Well designed, consistent form layout

Many, many things have been written about web forms and label placement. Suffice to say that your website should make every effort to help your users provide the information you need. Make the form easy to scan, make it obvious, make it consistent, predictable. Misaligned fields, unclear labels, labels that may relate to different fields - all these things contribute to make your form difficult to scan, parse, and complete - making your users less inclined to do so. The harder it is for your users to checkout, the less likely they will be to do so.

The greater the number of users you put off with your layout, the fewer will complete the checkout process - the end result of which is to transform users into customers.

Make checkbox labels clickable

Whilst we're talking about forms and data capture, let's get this one out of the way as well.  Checkboxes and radio buttons are pretty small targets for users to click, particularly if they're not that adept with their mouse. Whether you have text labels or images associated with your checkboxes, make them all clickable, not just the checkbox element itself.

As a rule, it's a good idea to make all of your click targets as large as possible; it makes it more likely that the user will be able to click them first time, every time (if you need some science to persuade you, this advice is an implication of Fitts' Law applied to UI design). And - if you haven't got the point yet - making life easy for the user is what it's all about.

Capturing the same information twice

There is no need for a website to require - to force - users to enter the same information more than once. Period.

Indeed, the only reasons I can think of are laziness and incompetence. In the digital world, it's the easiest thing to copy data, to duplicate information - it only takes a button click, a scrap of code. Any number of websites provide buttons to set the billing address same as the delivery address (or vice versa). Or to hide capture of those fields, or any of the numerous other ways of avoiding encumbering the user with physical world metaphors. Websites can be better than their real-world equivalents. They should be.

Summary: Make your shopping cart forgettable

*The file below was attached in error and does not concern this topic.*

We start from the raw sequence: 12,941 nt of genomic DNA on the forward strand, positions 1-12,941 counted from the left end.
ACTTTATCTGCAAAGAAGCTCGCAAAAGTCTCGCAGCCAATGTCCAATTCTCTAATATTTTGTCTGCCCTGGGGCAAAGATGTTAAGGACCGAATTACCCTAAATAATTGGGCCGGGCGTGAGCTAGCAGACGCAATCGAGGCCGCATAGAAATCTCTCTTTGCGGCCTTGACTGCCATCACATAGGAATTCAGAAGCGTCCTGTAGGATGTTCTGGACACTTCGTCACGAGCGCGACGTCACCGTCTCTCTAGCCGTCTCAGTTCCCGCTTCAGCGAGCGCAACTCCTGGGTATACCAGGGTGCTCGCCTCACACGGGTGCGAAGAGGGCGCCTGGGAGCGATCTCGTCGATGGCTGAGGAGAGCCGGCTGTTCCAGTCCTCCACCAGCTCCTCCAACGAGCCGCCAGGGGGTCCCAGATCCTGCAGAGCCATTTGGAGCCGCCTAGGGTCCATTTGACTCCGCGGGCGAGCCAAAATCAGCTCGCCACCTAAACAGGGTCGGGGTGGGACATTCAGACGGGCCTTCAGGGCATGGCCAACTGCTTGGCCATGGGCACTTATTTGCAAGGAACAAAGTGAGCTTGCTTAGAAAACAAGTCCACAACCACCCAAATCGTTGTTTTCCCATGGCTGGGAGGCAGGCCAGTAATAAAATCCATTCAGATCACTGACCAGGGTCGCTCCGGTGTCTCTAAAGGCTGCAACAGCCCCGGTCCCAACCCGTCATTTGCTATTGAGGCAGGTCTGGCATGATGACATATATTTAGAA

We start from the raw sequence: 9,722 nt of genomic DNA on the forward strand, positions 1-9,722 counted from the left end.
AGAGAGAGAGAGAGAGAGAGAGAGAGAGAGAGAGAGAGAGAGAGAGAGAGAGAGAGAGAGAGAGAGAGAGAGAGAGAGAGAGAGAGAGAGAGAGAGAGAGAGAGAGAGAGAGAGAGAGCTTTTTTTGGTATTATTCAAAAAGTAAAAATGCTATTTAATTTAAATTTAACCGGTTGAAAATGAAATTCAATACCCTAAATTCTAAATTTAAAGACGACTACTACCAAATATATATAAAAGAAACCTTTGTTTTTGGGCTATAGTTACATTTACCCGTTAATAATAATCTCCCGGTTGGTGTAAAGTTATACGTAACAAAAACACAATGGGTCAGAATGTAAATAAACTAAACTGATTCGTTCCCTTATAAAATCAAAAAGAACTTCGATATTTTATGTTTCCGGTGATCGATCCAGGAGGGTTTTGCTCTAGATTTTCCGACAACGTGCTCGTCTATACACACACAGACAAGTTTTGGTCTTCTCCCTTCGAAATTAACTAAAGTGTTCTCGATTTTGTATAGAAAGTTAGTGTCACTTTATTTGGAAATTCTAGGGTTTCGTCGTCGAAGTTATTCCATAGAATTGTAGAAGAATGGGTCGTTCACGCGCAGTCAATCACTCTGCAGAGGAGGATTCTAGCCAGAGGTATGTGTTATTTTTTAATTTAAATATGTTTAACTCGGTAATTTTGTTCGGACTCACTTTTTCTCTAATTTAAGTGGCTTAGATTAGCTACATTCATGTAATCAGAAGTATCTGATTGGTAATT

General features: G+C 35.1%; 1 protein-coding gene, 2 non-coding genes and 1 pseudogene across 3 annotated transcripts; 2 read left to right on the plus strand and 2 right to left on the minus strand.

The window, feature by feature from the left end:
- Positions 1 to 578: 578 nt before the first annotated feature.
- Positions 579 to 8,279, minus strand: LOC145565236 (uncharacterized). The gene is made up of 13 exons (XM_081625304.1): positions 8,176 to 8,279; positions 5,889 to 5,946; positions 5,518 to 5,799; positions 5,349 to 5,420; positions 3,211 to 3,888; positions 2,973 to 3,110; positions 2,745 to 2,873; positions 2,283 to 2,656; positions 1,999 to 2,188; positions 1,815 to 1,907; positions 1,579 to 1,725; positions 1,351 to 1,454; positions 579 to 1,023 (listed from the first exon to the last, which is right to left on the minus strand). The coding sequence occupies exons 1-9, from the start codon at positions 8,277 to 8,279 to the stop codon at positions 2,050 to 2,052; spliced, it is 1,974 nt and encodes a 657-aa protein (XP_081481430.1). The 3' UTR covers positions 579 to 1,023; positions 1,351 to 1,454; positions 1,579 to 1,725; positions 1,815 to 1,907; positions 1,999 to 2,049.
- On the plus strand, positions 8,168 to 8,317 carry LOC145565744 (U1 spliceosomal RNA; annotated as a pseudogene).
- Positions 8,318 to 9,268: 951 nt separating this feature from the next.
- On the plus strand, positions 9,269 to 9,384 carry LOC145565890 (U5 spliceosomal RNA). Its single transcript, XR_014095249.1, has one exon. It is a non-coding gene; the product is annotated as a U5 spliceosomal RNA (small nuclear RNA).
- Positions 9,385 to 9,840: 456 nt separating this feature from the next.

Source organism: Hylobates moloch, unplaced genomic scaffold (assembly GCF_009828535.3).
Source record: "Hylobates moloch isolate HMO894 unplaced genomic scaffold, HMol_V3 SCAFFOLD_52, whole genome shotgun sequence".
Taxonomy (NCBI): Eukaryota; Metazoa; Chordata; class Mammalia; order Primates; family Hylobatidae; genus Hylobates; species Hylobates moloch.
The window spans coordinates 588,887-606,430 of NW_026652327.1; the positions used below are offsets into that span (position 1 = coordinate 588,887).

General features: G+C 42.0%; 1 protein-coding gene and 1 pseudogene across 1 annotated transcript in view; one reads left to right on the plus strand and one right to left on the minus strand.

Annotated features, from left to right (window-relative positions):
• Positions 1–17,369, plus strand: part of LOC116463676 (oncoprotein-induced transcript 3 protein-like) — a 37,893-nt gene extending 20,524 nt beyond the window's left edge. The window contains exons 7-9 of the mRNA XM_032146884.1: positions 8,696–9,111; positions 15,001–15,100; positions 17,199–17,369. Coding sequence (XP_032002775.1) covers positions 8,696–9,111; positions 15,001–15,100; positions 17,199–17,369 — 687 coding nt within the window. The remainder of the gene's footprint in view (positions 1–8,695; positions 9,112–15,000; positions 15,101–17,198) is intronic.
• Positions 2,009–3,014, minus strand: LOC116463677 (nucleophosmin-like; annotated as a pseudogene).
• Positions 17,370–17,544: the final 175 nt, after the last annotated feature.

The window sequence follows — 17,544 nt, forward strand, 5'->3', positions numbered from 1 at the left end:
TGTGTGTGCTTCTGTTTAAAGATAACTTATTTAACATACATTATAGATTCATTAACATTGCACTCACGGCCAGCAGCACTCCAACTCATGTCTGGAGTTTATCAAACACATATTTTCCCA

Ultimately, all of this advice is about making your checkout process as simple, brief and forgettable as possible. In some respects, checking out should be to all intents and purposes unobtrusive; it certainly should not be onerous.

Users are busy; they've spent their time on research, they've made their decision to buy from you; and now they want to get through your checkout process as quickly as possible. Make it possible for them to do that, and they may remember your website favourably. Which is one step closer to them buying from you again.

Related articles

Monday, January 10, 2011

The First Ride of 2011

My cycling year has started well: last Wednesday I commuted by bike for the first time in 2011.

Happily, the first commute of the new year turned out to be a beautiful bike ride. An hour before dawn, the eastern sky was already light, scored with scarlet contrails like recent cat scratches. Later, closer to sunrise, the scratches that remained were inlaid with bright gold. Above them, long clouds lay like half-burned logs, the upper edge covered in ash, the lower glowing dully, ember-red. Dawn itself brought a more orange light, mellowing as the sun rose slowly over the horizon.

The morning was still, with perhaps a slight tailwind that made for swift progress. For much of the ride I was right on the verge of that beautiful cadence that is as close to flying as cycling can get - legs turning the pedals easily, gladly.

After the snow and ice of December, the enforced absence from cycling, this ride was the perfect start to the year. Yes, there will be other rides that are cold and wet and windy, but I will have the memory of that morning, of that first ride. And I will have the satisfaction of knowing that I was out in the first week of the year. An early start to my cycling this year, then; a good start.

I've a fair way to go to reach my target of 2000 cycle commuting miles in 2011 (another 1978, to be precise), but a journey of two thousand miles starts with a single pedal stroke, to paraphrase Lao Tzu. And my journey has begun.

Related articles:

Friday, January 7, 2011

Vegetables Need Not Come in Plastic Bags

Large vegetables, at any rate, don't need a bag to contain them, to help us carry them home. Cabbages, lettuce, I mean. But they're sold in bags, alongside shrink-wrapped cauliflowers, broccoli.